In one embodiment, the processing device 990 is configured to communicate with the embedded controller 960 or the host 950 to send and/or receive data. The data may be a command or alternatively a signal. In an exemplary embodiment, the electronic system 900 may operate in both standard-mouse compatible and enhanced modes. The standard-mouse compatible mode utilizes the HID class drivers already built into the Operating System (OS) software of host 950. These drivers enable the processing device 990 and sensing device to operate as a standard cursor control user interface device, such as a two-button PS/2 mouse. The enhanced mode may enable additional features such as scrolling (reporting absolute position) or disabling the sensing device, such as when a mouse is plugged into the notebook. Alternatively, the processing device 990 may be configured to communicate with the embedded controller 960 or the host 950 using non-OS drivers, such as dedicated touch-sensor pad drivers, or other drivers known by those of ordinary skill in the art.

In other words, the processing device 990 may operate to communicate data (e.g., commands or signals) using hardware, software, and/or firmware, and the data may be communicated directly to the processing device of the host 950, such as a host processor, or alternatively, may be communicated to the host 950 via drivers of the host 950, such as OS drivers or other non-OS drivers. It should also be noted that the host 950 may directly communicate with the processing device 990 via host interface 951.

In one embodiment, the data sent to the host 950 from the processing device 990 includes click, double-click, movement of the cursor, scroll-up, scroll-down, scroll-left, scroll-right, step back, step forward, Rewind, Fast Forward, Play, Stop, and the like. Alternatively, other user interface device commands and/or signals may be communicated to the host 950 from the processing device 990. These commands may be based on gestures occurring on the sensing device that are recognized by the processing device, such as tap, push, hop, and zigzag gestures. Alternatively, other commands and/or signals may be recognized. For example, signals may be sent that indicate the recognition of these operations.

In particular, a tap gesture, for example, may be a user's finger (e.g., conductive object) that is on the sensing device for less than a threshold time. If the time the finger is placed on the touchpad is greater than the threshold time, it may be considered to be a movement of the cursor, in the x- or y-axes. Scroll-up, scroll-down, scroll-left, and scroll-right, step back, and step-forward may be detected when the absolute position of the conductive object is within a pre-defined area, and movement of the conductive object is detected.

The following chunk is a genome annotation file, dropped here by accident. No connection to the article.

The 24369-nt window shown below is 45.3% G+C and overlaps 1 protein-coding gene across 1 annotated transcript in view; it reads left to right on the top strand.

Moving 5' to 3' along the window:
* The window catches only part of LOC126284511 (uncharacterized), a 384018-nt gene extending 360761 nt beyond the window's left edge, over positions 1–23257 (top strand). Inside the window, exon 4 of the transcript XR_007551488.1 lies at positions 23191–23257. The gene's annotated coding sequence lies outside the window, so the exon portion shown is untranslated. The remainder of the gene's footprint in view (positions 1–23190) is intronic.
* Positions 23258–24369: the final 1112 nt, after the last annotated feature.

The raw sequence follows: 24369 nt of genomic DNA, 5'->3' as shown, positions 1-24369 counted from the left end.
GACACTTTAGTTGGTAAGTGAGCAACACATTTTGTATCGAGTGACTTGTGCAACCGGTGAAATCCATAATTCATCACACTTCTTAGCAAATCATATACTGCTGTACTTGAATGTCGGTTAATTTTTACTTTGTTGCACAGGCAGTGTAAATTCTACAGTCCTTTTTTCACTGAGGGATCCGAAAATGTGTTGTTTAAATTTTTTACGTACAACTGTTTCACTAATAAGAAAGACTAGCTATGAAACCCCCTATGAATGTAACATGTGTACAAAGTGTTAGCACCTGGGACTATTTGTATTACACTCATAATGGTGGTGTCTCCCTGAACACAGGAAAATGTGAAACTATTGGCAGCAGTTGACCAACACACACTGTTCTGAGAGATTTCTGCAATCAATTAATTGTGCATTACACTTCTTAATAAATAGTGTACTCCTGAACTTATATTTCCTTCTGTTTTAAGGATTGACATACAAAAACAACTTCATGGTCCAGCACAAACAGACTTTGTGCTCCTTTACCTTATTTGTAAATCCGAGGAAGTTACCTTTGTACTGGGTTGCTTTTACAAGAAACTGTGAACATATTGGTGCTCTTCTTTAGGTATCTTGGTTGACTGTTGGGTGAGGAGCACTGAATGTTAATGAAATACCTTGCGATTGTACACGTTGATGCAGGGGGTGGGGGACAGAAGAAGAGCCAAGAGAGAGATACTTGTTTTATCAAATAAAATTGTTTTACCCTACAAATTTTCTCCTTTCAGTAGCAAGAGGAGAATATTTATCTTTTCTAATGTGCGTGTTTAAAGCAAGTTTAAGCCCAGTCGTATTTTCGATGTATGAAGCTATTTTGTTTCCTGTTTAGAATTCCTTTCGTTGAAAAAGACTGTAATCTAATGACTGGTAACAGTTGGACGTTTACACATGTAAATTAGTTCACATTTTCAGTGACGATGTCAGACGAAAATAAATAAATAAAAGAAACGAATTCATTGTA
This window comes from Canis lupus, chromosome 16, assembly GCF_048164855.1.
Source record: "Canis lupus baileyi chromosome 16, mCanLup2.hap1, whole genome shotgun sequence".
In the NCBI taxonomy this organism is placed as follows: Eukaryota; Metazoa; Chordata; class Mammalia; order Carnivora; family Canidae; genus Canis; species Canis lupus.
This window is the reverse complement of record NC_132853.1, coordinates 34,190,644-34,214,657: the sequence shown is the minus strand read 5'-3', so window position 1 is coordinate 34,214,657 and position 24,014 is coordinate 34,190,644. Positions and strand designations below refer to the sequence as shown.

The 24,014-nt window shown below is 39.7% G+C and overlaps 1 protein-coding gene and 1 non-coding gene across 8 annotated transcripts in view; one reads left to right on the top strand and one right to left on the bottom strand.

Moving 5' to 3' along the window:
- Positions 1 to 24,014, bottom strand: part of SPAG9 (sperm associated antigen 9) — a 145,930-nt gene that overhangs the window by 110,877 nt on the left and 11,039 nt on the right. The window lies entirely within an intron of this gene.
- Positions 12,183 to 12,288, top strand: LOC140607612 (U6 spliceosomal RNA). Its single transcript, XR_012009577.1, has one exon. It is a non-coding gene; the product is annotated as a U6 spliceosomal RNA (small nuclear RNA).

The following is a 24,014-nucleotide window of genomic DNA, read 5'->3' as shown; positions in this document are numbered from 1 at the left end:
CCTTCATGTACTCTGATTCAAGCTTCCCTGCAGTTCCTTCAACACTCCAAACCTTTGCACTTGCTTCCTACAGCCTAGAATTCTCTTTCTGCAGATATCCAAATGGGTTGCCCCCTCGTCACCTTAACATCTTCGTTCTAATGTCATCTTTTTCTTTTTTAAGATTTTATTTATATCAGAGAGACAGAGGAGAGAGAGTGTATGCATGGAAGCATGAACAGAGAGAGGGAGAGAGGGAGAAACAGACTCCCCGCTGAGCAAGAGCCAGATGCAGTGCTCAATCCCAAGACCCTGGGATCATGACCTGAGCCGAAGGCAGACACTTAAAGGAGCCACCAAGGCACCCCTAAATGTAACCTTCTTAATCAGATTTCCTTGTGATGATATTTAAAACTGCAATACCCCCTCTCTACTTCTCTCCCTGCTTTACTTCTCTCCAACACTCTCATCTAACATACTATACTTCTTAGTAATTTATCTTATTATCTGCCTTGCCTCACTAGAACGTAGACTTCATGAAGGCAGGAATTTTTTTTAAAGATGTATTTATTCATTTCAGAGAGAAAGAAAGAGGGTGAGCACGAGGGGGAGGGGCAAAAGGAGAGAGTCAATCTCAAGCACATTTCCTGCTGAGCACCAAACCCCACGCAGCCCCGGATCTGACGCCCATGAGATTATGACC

Processing device 990 may reside on a common carrier substrate such as, for example, an integrated circuit (IC) die substrate, a multi-chip module substrate or the like. Alternatively, the components of processing device 690 may be one or more separate integrated circuits and/or discrete components. In one exemplary embodiment, processing device 990 may be a Programmable System on a Chip (PSoC) processing device, manufactured by Cypress Semiconductor Corporation, San Jose, Calif. Alternatively, processing device 990 may be one or more other processing devices known by those of ordinary skill in the art, such as a microprocessor or central processing unit, a controller, special-purpose processor, digital signal processor (DSP), an application specific integrated circuit (ASIC), a field programmable gate array (FPGA), or the like. In an alternative embodiment, for example, the processing device 990 may be a network processor having multiple processors including a core unit and multiple microengines. Additionally, the processing device 990 may include any combination of general-purpose processing device(s) and special-purpose processing device(s).

In one embodiment, one or more processing devices, such as processing device 690, may be used in a master/slave configuration. For example, one processing device may operate as the master and one or more processing devices may operate as the slave(s). The processing devices may be configured so that the master provides a clock signal and start of scan signal to the slaves, which perform a scan of a touch sensor device, such as for example, touch-sensor pad 920. The results of the scan may be sent back to the master. In other embodiments, another processing device is used to control operation of the master and slaves and stores the results of the scans. The master/slave configuration may be effective when the touch-sensor pad 920 is relatively large by having many parallel channels (e.g., 8 channels per chip).

It should be noted that the embodiments described herein are not limited to having a configuration of a processing device coupled to a host, but may include a system that measures the capacitance on the touch-sensing device and sends the new data to a host computer where it is analyzed by an application. In effect, the processing that is done by processing device 990 may also be done (in whole or in part) in the host.